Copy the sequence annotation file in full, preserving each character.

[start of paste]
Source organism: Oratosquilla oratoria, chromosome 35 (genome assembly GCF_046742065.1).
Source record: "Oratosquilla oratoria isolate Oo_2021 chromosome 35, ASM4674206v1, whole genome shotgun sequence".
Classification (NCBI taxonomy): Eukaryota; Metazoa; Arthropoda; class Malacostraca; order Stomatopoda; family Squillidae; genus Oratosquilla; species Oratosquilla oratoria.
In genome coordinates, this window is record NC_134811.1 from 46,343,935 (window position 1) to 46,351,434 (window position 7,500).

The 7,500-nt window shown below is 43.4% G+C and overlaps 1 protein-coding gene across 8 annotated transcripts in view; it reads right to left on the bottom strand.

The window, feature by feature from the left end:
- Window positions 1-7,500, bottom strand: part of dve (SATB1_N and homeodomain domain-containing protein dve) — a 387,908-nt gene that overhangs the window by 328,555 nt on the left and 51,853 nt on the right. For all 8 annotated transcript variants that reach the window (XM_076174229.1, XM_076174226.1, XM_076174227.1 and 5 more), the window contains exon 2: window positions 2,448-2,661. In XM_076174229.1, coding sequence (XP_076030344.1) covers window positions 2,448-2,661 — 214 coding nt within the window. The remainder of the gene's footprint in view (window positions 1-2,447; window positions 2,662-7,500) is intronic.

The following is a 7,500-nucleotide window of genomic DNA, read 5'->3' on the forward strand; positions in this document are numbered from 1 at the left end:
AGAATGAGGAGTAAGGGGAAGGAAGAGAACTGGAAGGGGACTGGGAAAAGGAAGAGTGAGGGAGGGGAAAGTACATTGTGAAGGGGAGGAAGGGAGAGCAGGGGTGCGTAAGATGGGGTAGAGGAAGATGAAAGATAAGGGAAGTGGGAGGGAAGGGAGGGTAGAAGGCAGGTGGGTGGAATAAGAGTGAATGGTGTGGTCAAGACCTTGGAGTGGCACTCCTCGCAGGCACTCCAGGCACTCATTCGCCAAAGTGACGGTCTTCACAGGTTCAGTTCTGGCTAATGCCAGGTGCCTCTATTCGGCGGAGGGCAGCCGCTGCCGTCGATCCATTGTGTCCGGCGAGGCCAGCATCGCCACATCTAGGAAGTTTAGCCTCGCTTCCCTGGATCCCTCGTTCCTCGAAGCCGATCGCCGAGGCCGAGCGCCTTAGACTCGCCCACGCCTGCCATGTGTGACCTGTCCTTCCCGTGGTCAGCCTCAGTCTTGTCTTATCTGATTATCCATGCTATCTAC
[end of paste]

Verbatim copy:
Source organism: Oratosquilla oratoria, chromosome 35 (genome assembly GCF_046742065.1).
Source record: "Oratosquilla oratoria isolate Oo_2021 chromosome 35, ASM4674206v1, whole genome shotgun sequence".
Classification (NCBI taxonomy): Eukaryota; Metazoa; Arthropoda; class Malacostraca; order Stomatopoda; family Squillidae; genus Oratosquilla; species Oratosquilla oratoria.
In genome coordinates, this window is record NC_134811.1 from 46,343,935 (window position 1) to 46,351,434 (window position 7,500).

The 7,500-nt window shown below is 43.4% G+C and overlaps 1 protein-coding gene across 8 annotated transcripts in view; it reads right to left on the bottom strand.

The window, feature by feature from the left end:
- Window positions 1-7,500, bottom strand: part of dve (SATB1_N and homeodomain domain-containing protein dve) — a 387,908-nt gene that overhangs the window by 328,555 nt on the left and 51,853 nt on the right. For all 8 annotated transcript variants that reach the window (XM_076174229.1, XM_076174226.1, XM_076174227.1 and 5 more), the window contains exon 2: window positions 2,448-2,661. In XM_076174229.1, coding sequence (XP_076030344.1) covers window positions 2,448-2,661 — 214 coding nt within the window. The remainder of the gene's footprint in view (window positions 1-2,447; window positions 2,662-7,500) is intronic.

The following is a 7,500-nucleotide window of genomic DNA, read 5'->3' on the forward strand; positions in this document are numbered from 1 at the left end:
AGAATGAGGAGTAAGGGGAAGGAAGAGAACTGGAAGGGGACTGGGAAAAGGAAGAGTGAGGGAGGGGAAAGTACATTGTGAAGGGGAGGAAGGGAGAGCAGGGGTGCGTAAGATGGGGTAGAGGAAGATGAAAGATAAGGGAAGTGGGAGGGAAGGGAGGGTAGAAGGCAGGTGGGTGGAATAAGAGTGAATGGTGTGGTCAAGACCTTGGAGTGGCACTCCTCGCAGGCACTCCAGGCACTCATTCGCCAAAGTGACGGTCTTCACAGGTTCAGTTCTGGCTAATGCCAGGTGCCTCTATTCGGCGGAGGGCAGCCGCTGCCGTCGATCCATTGTGTCCGGCGAGGCCAGCATCGCCACATCTAGGAAGTTTAGCCTCGCTTCCCTGGATCCCTCGTTCCTCGAAGCCGATCGCCGAGGCCGAGCGCCTTAGACTCGCCCACGCCTGCCATGTGTGACCTGTCCTTCCCGTGGTCAGCCTCAGTCTTGTCTTATCTGATTATCCATGCTATCTAC